My friend says that "Finishing her homework, she went for a walk." is wrong.

She thinks that this sentence implies that she is trying to finish her homework while taking a walk. If the girl went for a walk because she is already done with her homework, then it should be "Having finished her homework, she went for a walk." she says.

  • Why does your friend think it's wrong?
    – phoog
    Mar 19, 2016 at 4:50
  • 1
    I think both sentences are equivalent. There may be a nuanced difference, with the two actions (finishing homework and going for a walk) linked more closely in the original than in your friend's final version. The original doesn't carry the sense that the homework was finished during the walk. That would require adding "while" - e.g. She went for a walk while finishing her homework.
    – Lawrence
    Mar 19, 2016 at 13:04

2 Answers 2


While I agree that:

Having finished her homework, she went for a walk.

is more clear, I think context and common sense would tell us that the original sentence means the same thing:

Finishing her homework, she went for a walk.

Many writing guides tell us to avoid dangling modifiers, and sentences with this same structure are used as examples:

Running for the bus, my book fell in the mud.

Having finished the assignment, the TV was turned on.

Hoping to excuse my lateness, the note was written and given to my teacher.

However, the original doesn't suffer from this problem, because the subject is clearly identified:

Finishing her homework, she went for a walk.

Insofar as general conversation goes, I think the original sentence would be fine and your friend overly pedantic. On the other hand, if you were writing a formal manuscript, you might want to follow your friend's advice. In a writing advice column, one editor makes this same point:

Unlocking the door, she left the room.

Do you see why [this sentence doesn't work]? You can’t unlock the door and leave the room at the same time.

  • @Alan - I agree. However, if I heard someone say that sentence, I would understand what they meant, and I wouldn't correct them. Hence the difference in acceptability between formal writing and informal conversation. Related. Put another way: Yes, the original is "wrong," but a lot of native speakers would have to really think about it to notice or figure out why.
    – J.R.
    Mar 20, 2016 at 4:21
  • @AlanCarmack - I was merely answering the question as asked: My friend says, "Finishing her homework, she went for a walk." is wrong. I just think "wrong" is a bit of a strong word for it. Had the friend said it's "problematic" or "in need of editing," I would agree with the friend. And the question doesn't say if we are referring to conversational English or written English, so I tried to answer from both perspectives.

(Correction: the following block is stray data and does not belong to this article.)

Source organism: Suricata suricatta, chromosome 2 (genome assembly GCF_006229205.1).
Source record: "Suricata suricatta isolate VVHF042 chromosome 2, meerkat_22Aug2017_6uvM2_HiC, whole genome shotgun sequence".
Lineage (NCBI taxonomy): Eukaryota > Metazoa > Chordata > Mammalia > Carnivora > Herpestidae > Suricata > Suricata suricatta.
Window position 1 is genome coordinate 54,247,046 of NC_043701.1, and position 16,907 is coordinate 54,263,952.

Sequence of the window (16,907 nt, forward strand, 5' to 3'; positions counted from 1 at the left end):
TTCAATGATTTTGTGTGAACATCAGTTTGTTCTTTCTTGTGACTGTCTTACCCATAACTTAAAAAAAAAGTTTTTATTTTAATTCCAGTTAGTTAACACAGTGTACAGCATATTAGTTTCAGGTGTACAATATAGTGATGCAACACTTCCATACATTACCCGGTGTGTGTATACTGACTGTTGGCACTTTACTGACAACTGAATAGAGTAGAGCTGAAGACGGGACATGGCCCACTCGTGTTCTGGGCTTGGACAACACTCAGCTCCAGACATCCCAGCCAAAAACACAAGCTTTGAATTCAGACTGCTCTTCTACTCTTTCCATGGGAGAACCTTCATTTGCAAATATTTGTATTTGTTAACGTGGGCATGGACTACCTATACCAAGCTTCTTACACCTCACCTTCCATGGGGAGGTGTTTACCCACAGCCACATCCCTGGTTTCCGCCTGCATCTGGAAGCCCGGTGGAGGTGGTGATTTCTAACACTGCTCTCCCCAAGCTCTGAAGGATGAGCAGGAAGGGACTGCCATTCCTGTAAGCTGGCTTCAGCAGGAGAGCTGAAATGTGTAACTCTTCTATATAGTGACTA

– J.R.
    Mar 20, 2016 at 10:11
  • @AlanC - Of course it's not bad to "really think" about grammar. But I stll think we can make allowances in conversational English. (Technically, Lou Costello should have said, "I pick up the ball, and I throw it to whom?" but we let that one go – naturally.)
    – J.R.
    Mar 20, 2016 at 11:35
  • I've had to edit my answer to come into agreement with you. Apr 19, 2016 at 1:02
  • I removed some leading spaces in this answer as an edit, so I could upvote it. No text was changed. Jul 18, 2016 at 4:10

Thomas Hardy writes:

Oak was amused, perhaps a little astonished, and hanging up the hat in his hut, went again among his ewes.

Note 'Oak' is a surname here (e.g. Mr Oak or Gabriel Oak), and this quote comes from Far from the Madding Crowd.

We can highlight the relevant part of the sentence as

hanging up the hat in his hut, [he] went again among his ewes.

This sentence is parallel to the one you ask about. It is clear from common sense and the sentence construction that Oak first hung up his hat and then went out among his ewes (female sheep).

Hardy could have used having hung up but he didn't. And this should provide at least one example from real English to show your friend.

By sentence construction, we read English left to right and word order is important.

The sentence

She finished her homework and went for a walk.

would naturally be taken, without anything else to hint to the contrary, to mean that she first finished her homework and then went for a walk.

An argument can be made that the word order (rather, phrase order) helps determine the meaning in the sentence you ask about, and in the one Hardy writes.

To show this let's reverse the order of phrases.

She went for a walk, finishing her homework.

It is natural to take the two actions as occurring at the same time, especially since both going for a walk and finishing her homework can take a long time.

  • On the surface, your answer and mine might seem to disagree, but I definitely concur with your conclusions.
    – J.R.
    Mar 22, 2016 at 9:37

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